Prolefeed  

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Train wreck at Montparnasse (October 22, 1895) by Studio Lévy and Sons.
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Train wreck at Montparnasse (October 22, 1895) by Studio Lévy and Sons.
Prolefeed is a Newspeak term in the novel Nineteen Eighty-Four by George Orwell. It was used to describe the heaps of useless literature, movies and music which were

produced by Prolesec, a section of the Ministry of Truth, to keep the "proles" (i.e., proletariat) content and to prevent them becoming too knowledgeable and rebelling against the ruling Party. A quote from the novel illustrates it:

"And the Ministry had not only to supply the multifarious needs of the party, but also to repeat the whole operation at a lower level for the benefit of the proletariat. There was a whole chain of separate departments dealing with proletarian literature, music, drama, and entertainment generally. Here were produced rubbishy newspapers containing almost nothing except sport, crime and astrology, sensational five-cent novelettes, films oozing with sex, and sentimental songs which were composed entirely by mechanical means on a special kind of kaleidoscope known as a versificator. There was even a whole sub-section — Pornosec, it was called in Newspeak — engaged in producing the lowest kind of pornography, which was sent out in sealed packets and which no Party member, other than those who worked on it, was permitted to look at."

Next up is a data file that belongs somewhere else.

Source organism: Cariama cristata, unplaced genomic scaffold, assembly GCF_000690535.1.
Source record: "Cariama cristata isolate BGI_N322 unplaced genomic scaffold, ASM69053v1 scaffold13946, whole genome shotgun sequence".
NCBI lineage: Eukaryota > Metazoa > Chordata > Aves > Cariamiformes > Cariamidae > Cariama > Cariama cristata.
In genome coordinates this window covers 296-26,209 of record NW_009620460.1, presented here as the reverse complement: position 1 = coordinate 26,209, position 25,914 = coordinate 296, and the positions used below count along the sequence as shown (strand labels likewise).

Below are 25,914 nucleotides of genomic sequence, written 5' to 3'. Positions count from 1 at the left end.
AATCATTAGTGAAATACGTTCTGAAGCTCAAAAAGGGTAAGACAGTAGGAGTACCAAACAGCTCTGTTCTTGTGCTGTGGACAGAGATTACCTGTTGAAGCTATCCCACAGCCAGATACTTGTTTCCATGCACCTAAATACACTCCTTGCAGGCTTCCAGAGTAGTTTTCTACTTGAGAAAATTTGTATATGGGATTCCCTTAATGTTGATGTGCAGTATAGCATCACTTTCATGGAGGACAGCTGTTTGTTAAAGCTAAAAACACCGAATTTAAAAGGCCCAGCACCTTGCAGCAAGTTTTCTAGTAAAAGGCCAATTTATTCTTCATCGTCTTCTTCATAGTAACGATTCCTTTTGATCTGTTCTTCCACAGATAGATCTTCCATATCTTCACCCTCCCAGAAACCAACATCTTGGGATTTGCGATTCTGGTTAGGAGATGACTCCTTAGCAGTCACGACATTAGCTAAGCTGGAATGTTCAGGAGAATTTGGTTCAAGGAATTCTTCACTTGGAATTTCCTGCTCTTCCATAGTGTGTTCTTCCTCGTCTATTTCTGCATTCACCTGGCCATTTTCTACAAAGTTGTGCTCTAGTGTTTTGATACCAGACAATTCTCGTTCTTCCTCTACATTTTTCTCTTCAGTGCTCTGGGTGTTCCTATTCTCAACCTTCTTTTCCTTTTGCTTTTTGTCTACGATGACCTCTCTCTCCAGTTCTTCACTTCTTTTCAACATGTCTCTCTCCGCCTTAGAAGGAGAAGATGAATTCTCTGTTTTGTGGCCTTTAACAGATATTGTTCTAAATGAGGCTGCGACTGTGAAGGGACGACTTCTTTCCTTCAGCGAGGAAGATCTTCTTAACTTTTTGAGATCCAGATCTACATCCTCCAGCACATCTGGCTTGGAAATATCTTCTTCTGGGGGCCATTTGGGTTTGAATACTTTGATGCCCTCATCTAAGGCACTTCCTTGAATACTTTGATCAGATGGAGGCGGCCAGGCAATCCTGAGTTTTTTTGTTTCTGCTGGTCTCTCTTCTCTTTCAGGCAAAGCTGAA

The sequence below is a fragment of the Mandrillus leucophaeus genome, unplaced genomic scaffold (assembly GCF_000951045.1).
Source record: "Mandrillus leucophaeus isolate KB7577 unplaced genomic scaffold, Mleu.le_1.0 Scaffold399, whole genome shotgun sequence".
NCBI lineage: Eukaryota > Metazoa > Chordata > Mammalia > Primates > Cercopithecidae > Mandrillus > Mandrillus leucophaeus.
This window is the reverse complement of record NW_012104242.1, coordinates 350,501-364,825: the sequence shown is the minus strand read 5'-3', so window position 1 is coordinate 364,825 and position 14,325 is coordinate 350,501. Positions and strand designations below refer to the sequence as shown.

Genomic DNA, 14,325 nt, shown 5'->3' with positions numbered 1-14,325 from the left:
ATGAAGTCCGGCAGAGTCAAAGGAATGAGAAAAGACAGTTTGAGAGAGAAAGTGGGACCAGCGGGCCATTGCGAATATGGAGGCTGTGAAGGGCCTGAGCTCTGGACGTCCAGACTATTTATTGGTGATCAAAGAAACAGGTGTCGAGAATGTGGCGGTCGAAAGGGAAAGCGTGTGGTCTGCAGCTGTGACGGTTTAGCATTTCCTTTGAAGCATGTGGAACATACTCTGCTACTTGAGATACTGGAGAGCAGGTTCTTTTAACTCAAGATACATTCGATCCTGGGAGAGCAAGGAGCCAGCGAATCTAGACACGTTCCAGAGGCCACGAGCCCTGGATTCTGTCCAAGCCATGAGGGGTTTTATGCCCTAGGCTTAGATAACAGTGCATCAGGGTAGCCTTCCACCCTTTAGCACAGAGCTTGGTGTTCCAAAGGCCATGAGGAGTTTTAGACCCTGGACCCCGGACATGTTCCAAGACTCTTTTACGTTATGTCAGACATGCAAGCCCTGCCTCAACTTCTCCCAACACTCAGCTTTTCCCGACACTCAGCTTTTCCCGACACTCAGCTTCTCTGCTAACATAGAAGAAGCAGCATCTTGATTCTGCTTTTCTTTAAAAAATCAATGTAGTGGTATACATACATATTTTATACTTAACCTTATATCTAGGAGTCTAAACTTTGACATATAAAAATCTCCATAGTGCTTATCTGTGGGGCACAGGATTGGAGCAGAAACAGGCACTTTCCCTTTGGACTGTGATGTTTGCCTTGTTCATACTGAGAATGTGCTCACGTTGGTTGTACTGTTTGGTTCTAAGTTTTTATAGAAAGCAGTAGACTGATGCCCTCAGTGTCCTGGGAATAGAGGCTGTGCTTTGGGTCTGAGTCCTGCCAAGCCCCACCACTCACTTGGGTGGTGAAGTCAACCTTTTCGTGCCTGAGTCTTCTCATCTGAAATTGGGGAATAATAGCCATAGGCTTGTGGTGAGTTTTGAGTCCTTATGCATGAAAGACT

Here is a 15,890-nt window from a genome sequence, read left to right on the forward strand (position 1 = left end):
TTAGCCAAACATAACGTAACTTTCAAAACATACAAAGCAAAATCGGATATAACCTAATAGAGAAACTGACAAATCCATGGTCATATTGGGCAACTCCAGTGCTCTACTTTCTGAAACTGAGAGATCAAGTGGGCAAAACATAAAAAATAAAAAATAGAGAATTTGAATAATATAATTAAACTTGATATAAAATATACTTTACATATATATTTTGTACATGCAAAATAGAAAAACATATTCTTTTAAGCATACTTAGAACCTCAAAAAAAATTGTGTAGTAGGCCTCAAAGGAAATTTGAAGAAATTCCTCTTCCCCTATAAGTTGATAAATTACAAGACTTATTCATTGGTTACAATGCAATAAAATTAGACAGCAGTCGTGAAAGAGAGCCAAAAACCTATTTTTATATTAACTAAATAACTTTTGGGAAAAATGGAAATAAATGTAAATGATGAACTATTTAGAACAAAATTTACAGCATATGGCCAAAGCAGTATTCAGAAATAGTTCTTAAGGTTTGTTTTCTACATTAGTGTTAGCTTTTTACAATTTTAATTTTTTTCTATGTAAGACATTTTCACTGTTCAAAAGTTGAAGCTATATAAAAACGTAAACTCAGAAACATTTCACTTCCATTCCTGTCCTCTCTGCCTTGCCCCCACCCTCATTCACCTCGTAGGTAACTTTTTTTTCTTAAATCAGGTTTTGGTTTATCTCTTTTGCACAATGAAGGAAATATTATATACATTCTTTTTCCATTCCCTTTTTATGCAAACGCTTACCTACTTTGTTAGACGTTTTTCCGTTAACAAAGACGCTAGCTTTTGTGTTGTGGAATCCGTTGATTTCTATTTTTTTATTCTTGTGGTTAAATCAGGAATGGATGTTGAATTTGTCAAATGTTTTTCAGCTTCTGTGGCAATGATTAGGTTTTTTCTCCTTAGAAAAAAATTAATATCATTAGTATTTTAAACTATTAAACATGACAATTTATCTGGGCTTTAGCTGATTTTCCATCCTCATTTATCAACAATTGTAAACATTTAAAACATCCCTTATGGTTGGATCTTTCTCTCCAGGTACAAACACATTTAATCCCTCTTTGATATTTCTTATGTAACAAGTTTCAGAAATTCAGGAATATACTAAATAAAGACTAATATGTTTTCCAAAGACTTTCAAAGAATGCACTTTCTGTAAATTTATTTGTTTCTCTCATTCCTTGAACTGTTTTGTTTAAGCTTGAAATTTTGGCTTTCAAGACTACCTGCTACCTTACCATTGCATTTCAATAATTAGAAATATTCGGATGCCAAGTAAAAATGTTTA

The term prolefeed has been used in recent years by some critics to describe news about famous celebrities (or the tabloids and magazines which publish them) or excessive sports coverage.

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Unless indicated otherwise, the text in this article is either based on Wikipedia article "Prolefeed" or another language Wikipedia page thereof used under the terms of the GNU Free Documentation License; or on original research by Jahsonic and friends. See Art and Popular Culture's copyright notice.

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